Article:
Services such as F1000 – Faculty of 1000 – allow users to see which academics have recommended their paper. This data allows users to see that academics have not just saved the paper that they have read it and deemed it of value. Though saving a paper does denote at least interest and future engagement these types of recommendations show a direct engagement with the paper and a public endorsement of its content.

Complementary data

Article performance data should be viewed as interlocking and complementary data, with altmetrics working together with more traditional sources such as downloads, views, and citations. While traditional citations take longer to accrue they represent an important part of the story for understanding the performance of an article.

As with any other article performance data, a high volume of citations does not necessarily mean agreement or quality. For example, the now since retracted paper regarding Autism and MWWR written by Andrew Wakefield et al has more than a thousand citations.

Similarly, download counts and views provide another type of article performance data for authors to have a sense of the immediate response to the paper. While a high number of downloads and views don’t necessary denote agreement, it does display engagement and attention to the publication.


Providing altmetrics to authors is more than saying “You have X number of news stories and x number of Facebook posts”, though that can also be valuable attention itself. Altmetrics data allows journals to provide a more complete picture of the attention that has been paid to an author’s publication. From laypersons to science communicators to other academics and everyone in between, article performance data is a key source of valuable data for journals to provide to authors.

Article performance data is not only about addressing potential issues and positioning the research in the media, it is also about allowing authors to see the whole story. Providing a variety of different data allows authors to see areas, both disciplinary as well as geographic, that have shown interest in their publication and building connections to others who might be interested. In adding article performance data to the author package a journal is not only giving an author data, they are showing the value of a publication beyond its appearance in that journal.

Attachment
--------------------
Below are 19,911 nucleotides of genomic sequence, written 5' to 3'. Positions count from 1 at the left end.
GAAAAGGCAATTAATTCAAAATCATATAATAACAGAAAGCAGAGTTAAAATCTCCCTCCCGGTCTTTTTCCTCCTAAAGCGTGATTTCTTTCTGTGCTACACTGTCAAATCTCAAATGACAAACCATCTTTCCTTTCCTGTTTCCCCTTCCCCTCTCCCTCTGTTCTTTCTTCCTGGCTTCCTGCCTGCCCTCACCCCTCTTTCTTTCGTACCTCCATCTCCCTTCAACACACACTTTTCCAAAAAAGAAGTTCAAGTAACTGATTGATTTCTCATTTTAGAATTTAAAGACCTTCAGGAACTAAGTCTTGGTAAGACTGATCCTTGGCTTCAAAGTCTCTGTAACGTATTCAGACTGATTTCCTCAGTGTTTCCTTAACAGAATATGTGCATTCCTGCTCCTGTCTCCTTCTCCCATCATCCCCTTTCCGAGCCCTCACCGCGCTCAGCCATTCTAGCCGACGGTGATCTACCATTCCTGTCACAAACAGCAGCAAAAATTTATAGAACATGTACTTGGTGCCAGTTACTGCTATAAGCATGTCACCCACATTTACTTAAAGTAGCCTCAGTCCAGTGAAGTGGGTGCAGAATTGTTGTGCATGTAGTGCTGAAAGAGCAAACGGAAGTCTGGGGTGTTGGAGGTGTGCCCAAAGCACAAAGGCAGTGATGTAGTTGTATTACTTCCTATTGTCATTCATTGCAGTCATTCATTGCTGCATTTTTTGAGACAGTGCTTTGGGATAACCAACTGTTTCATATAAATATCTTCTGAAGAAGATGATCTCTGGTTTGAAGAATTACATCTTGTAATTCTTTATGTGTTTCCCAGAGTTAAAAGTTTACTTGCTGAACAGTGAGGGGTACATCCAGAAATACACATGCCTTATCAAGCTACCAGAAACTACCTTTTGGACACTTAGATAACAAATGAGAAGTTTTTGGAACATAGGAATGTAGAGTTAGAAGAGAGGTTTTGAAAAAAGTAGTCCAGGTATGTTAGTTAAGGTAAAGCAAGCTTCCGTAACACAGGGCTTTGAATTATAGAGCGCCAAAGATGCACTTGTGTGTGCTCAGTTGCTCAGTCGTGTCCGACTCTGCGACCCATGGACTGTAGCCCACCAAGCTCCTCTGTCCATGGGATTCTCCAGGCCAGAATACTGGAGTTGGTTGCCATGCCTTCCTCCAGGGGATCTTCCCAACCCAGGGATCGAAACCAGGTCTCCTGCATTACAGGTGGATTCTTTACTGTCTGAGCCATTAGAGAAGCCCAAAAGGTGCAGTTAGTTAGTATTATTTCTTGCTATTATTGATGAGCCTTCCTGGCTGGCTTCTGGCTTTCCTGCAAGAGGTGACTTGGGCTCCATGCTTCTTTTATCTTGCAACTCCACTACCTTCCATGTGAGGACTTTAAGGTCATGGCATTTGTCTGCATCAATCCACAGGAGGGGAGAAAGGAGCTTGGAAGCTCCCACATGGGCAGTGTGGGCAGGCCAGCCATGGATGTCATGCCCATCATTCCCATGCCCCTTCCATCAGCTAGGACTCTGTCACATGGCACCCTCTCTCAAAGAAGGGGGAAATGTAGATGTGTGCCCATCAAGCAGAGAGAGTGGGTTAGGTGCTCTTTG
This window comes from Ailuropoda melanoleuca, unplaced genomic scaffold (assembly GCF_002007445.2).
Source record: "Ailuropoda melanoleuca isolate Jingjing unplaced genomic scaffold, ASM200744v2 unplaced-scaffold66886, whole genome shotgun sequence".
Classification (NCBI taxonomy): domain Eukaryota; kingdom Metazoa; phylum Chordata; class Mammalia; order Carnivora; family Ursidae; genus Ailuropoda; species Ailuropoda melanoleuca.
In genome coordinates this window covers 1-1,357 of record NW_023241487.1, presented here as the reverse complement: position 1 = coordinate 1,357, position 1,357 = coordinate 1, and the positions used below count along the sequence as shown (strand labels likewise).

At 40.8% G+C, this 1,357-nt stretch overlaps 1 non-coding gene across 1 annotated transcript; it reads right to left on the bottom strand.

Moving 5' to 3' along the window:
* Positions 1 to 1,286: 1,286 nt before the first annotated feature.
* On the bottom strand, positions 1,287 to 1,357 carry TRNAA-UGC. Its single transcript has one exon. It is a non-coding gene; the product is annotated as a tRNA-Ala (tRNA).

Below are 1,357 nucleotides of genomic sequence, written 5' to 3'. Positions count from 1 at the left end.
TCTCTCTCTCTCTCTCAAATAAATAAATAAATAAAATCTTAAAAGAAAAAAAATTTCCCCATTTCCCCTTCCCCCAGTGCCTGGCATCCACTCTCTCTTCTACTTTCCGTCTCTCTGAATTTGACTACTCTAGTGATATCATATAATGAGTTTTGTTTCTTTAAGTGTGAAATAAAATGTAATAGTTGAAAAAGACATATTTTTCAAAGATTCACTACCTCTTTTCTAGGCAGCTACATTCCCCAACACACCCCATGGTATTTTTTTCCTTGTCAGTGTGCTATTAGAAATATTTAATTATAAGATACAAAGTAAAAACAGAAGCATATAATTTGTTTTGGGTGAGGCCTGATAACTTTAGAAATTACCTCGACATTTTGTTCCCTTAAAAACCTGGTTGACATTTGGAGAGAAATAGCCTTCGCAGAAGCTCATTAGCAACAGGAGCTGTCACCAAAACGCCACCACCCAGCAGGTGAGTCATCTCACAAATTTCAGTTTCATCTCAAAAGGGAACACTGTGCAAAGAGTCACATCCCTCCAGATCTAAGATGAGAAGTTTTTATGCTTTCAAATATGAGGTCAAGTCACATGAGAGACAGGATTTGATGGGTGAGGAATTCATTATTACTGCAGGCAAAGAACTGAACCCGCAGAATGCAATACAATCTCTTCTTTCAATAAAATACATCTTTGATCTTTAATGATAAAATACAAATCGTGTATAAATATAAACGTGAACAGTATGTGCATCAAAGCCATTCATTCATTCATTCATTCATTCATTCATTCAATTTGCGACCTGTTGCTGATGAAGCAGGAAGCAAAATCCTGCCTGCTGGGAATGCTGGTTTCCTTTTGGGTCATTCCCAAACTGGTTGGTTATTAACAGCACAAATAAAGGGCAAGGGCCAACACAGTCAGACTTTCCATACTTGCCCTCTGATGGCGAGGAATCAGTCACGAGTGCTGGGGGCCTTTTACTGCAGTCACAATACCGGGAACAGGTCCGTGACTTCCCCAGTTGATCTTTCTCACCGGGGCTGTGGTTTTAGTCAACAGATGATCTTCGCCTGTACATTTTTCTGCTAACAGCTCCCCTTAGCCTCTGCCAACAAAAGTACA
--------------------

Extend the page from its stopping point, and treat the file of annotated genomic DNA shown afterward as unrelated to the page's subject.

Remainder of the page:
How to define authorship

The prevailing standard for defining authorship in scientific publishing comes from the International Committee of Medical Journal Editors (ICMJE). These standards are broadly applicable in journals across disciplines and are a great place to start when creating or iterating on your authorship policy. According to the ICMJE, an author is someone who meets all the following criteria:

  1. Substantial contributions to the conception or design of the work; or the acquisition, analysis, or interpretation of data for the work
  2. Drafting the work or revising it critically for important intellectual content
  3. Final approval of the version to be published
  4. Agreement to be accountable for all aspects of the work in ensuring that questions related to the accuracy or integrity of any part of the work are appropriately investigated and resolved

In short, each author should have made an important contribution that enabled the study to be completed, be aware of how the results were presented, and be willing to stand up for the final manuscript. Beyond your policy for inclusion, it is also best practice to indicate authorship practices that you consider unethical, such as

  • Guest/honorary authorship: inclusion of someone who did not contribute in order to capitalize on their name recognition or out of a sense of obligation
  • Ghost authorship: omission of a rightful author from the final list

To guide the corresponding author to carefully consider whether someone qualifies for authorship, consider asking him or her to indicate the contributions that each author has made to the paper. The recently defined CRediT taxonomy has been used by several journals as a way to clearly demonstrate each author’s role on a given paper.

Presenting the CRediT taxonomy criteria (or a version of them that is appropriate for your journal) front and center keeps your authors on the same page as you. Authorship is incredibly important to career advancement for researchers, so it is important for journals to take it seriously and apply fair and consistent standards to all published works.

Author order

In a handful of fields, authors are listed alphabetically. (These are the easy ones!) However, in many others, the order in which authors are listed has implications for the authors. The first author is generally considered to be the primary contributor, and the last author may be seen as providing general oversight and direction (as the head of the lab, for example). Authors in the middle have contributed sufficiently to be listed on the paper, but perhaps in more limited ways than the primary authors.

To prevent what can be a long, protracted dispute later, it is best to ensure that author order is correct when you first receive a manuscript. The ICMJE recommends getting confirmation from every author listed on the paper that they contributed to the work and agree with the order in which they appear on the author list. Even if this is not possible or practical, be sure to require the corresponding author to confirm that they have verified the final author order with all other authors.